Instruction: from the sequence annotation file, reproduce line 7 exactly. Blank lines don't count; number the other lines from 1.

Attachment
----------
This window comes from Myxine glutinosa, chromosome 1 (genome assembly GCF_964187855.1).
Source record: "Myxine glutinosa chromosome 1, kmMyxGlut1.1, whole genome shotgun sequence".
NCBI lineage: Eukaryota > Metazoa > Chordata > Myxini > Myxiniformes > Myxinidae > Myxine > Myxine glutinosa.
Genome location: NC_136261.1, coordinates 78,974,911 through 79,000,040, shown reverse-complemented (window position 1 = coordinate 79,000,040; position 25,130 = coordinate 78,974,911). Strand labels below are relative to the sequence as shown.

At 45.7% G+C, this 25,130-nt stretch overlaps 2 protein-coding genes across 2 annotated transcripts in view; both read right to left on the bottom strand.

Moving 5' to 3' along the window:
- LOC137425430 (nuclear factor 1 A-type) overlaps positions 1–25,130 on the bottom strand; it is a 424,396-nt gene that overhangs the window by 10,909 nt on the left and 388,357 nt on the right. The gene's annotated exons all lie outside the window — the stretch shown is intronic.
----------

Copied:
- LOC137425430 (nuclear factor 1 A-type) overlaps positions 1–25,130 on the bottom strand; it is a 424,396-nt gene that overhangs the window by 10,909 nt on the left and 388,357 nt on the right. The gene's annotated exons all lie outside the window — the stretch shown is intronic.